Monday, June 14, 2010

Signed, Abiah Rose Blog Tour Winner -- and a Birthday Salute!

I'm happy to announce the winner of a signed copy of my just-released book, Signed, Abiah Rose.  The commenters' names all went into a hat and the name pulled out was......illustrator Carolyn Le!  Thank you so much for visiting and for your lovely comments, Carolyn.

And much appreciation to everyone for contributing to the blog tour -- it was a fun 'trip.'

Today is Flag Day, which for years I celebrated as the birthday of my Siamese cat, Scout, named after the heroine in To Kill a Mockingbird.  My Scout was an extremely excellent cat, and much loved.  She lived to the ripe old age of 20, and is still greatly missed.  I painted her portrait in her heyday.  I'm posting it here in her honor.  Happy Flag Day!

Friday, June 11, 2010

Signed, Abiah Rose Blog Tour -- and a Big Thank You!

Well, the tour is actually over…. I’m sorry about the tantalizing ‘to be announced’ and ‘mystery guest’ – technical difficulties prevented inclusion of the finale tour stop. We’ll do it next time!

Being a new author/illustrator and new (non-technical) blogger is such a learning curve! There are so many things to take in, so many things to try, so many rules to bend and break-at-your-peril. Being inexperienced made this a very intense week, with little sleep and lots of attention to lots of details. And lots of nice feedback, and supportive friends and hoping the rough edges don’t show. Or at least don’t stand out. And while the tour was beset with glitches, near disasters and actual mistakes (how did comments get turned off yesterday?!?), I’ve had fun, and learned a lot, and (virtually) met some very nice people!

Thank you all for touring with me! Thank you, Abigail Samoun, for making Abiah a book!  And thank you Tina, Megan and Mary for being such great tour hostesses!

Catherine Linka, hostess extraordinaire of Writer to Writer, has written a review of Signed, Abiah Rose. As her post is flattering to me, it would be unseemly for me to recommend it – so I won’t look while you click over to her blog, Write Minded …….. 

No wait a minute!  Don't forget to check back Monday for the name-from-a-hat drawing for an autographed copy of Signed, Abiah Rose!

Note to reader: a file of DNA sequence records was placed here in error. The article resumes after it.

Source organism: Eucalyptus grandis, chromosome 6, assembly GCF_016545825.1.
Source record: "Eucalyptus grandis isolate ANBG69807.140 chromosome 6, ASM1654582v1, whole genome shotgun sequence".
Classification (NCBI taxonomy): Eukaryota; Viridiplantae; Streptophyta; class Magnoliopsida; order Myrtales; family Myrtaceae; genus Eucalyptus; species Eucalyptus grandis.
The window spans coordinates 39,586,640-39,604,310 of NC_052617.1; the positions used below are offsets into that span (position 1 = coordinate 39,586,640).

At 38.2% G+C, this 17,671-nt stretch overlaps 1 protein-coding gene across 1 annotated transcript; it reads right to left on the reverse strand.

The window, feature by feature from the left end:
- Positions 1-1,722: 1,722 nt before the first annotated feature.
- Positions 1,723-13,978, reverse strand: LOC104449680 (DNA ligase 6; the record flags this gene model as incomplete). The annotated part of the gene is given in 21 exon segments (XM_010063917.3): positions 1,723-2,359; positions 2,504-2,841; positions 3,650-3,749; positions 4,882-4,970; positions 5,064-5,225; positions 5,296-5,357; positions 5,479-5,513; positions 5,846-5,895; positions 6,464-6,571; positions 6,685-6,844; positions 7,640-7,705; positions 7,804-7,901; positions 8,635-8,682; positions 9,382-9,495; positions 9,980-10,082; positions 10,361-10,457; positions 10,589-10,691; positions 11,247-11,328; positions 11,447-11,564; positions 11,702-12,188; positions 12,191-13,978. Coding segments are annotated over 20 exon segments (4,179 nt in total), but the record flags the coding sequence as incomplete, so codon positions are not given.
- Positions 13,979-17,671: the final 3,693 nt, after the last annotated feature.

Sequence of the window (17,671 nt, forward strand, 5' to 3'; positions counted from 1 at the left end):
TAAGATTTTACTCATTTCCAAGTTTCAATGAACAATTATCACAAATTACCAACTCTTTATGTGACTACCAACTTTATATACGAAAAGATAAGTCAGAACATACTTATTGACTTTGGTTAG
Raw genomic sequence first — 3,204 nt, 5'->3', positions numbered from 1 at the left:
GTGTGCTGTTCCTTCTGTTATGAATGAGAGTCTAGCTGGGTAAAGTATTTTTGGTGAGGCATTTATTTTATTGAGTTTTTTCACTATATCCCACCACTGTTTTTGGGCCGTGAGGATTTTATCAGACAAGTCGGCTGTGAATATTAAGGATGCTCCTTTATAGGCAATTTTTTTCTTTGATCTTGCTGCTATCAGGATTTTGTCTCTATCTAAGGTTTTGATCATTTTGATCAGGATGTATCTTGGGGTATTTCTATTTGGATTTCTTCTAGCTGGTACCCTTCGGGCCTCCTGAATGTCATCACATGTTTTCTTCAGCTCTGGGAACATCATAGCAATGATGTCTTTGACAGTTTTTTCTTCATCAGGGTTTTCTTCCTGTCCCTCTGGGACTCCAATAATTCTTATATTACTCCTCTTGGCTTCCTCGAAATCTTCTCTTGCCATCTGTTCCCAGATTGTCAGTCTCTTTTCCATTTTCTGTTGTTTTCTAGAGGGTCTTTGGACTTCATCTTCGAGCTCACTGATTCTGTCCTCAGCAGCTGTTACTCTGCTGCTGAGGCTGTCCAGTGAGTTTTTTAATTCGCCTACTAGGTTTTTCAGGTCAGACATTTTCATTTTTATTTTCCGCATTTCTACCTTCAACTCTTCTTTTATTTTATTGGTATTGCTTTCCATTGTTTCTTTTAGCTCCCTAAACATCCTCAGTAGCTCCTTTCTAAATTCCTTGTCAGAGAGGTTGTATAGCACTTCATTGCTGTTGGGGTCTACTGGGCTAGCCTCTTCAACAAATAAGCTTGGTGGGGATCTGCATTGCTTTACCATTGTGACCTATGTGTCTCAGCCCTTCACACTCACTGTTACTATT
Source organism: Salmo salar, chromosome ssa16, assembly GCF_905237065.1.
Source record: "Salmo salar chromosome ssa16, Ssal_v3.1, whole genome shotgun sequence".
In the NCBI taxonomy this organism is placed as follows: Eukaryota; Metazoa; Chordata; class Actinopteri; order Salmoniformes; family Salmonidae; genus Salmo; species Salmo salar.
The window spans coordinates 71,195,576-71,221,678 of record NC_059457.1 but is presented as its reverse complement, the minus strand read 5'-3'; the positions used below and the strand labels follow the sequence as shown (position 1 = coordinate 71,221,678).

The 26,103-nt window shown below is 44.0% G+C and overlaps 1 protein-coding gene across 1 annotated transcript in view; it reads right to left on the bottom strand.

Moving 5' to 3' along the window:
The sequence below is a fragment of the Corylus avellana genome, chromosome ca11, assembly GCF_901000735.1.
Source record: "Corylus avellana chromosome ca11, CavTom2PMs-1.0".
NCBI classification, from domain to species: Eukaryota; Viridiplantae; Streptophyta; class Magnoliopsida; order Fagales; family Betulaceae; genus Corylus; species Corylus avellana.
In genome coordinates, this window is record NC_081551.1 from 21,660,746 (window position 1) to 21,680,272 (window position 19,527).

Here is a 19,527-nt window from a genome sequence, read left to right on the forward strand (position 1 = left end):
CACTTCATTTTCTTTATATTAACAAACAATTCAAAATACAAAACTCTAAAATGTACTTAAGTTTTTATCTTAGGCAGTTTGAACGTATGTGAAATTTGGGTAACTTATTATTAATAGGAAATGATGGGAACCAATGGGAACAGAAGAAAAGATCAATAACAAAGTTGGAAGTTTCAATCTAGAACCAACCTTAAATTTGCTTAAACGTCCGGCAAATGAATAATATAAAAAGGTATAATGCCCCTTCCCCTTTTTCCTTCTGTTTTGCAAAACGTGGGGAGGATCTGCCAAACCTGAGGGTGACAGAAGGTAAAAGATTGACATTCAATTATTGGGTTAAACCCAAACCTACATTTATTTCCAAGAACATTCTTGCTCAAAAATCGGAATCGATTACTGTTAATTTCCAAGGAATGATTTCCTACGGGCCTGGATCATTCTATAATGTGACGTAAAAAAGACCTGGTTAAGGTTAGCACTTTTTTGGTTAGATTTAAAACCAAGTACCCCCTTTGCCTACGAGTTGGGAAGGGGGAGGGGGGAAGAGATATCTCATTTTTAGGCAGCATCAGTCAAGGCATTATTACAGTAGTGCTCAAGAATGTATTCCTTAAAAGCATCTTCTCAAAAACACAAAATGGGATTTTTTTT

Thursday, June 10, 2010

Signed, Abiah Rose Blog Tour -- and Confessions of an Illustrator

At this year’s SCBWI Writers Day Mary Peterson and I sat together in Nancy Sanders’ workshop and learned how blog tours work -- so now I’m very pleased Mary is hosting today’s tour stop. She’s interviewing Signed, Abiah Rose’s illustrator (me, again) at her blog A Beautiful Fish.

Doing the illustrations for Abiah was both fun and frightening. I couldn’t wait to get started. I could do this … even though there were so many paintings at once, and that deadline looming. I figured out how many to do a week, and paired up the simple ones with the complex. Finishing them and stacking them up gave me a wonderful sense of accomplishment, but where did the time go? Dozens of cups of green tea and boxes of crackers (caffeine and nervous food) and I was nearing the deadline. I have to admit I begged for a bit more time, and thankfully got it.

“Wait! Wait! Just a bit more detail over there”, and “I’m not quite happy with those trees,” I lamented, as my sister (tech support, psychiatrist and mail courier) grabbed illustrations from me and rushed to FedEx, while I kept painting on the next batch. I finished them! All of them. Off to the publishing house! But my perfectionist-self continued to suffer and agonize that I didn’t have just one more day (or two) to keep painting. Wasn’t there time for do-overs? You mean you like them?

I was never ‘through’ with the illustrations – even today I’d like to make changes. Well one thing, or maybe two, or three, or…..

Friday, if technical problems allow, the tour will include a (for now) mystery guest!

If you're just now joining the tour, prior stops include Tina Nichols Coury's Tales From the Rushmore Kid and Megan Frances' On Beyond Words and Pictures.

Don't forget to leave a comment at any of the tour stops -- you might win a signed copy of my book!